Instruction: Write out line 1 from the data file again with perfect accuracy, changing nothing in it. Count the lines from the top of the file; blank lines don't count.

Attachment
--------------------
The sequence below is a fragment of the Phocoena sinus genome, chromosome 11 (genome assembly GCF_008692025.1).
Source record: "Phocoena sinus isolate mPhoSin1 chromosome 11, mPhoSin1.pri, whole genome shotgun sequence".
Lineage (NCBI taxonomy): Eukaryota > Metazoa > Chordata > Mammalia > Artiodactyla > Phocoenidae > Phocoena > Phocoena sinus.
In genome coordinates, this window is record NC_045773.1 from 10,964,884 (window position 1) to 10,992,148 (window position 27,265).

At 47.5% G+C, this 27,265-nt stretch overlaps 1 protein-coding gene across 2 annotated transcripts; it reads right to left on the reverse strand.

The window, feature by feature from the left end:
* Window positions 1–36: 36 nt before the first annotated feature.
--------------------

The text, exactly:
The sequence below is a fragment of the Phocoena sinus genome, chromosome 11 (genome assembly GCF_008692025.1).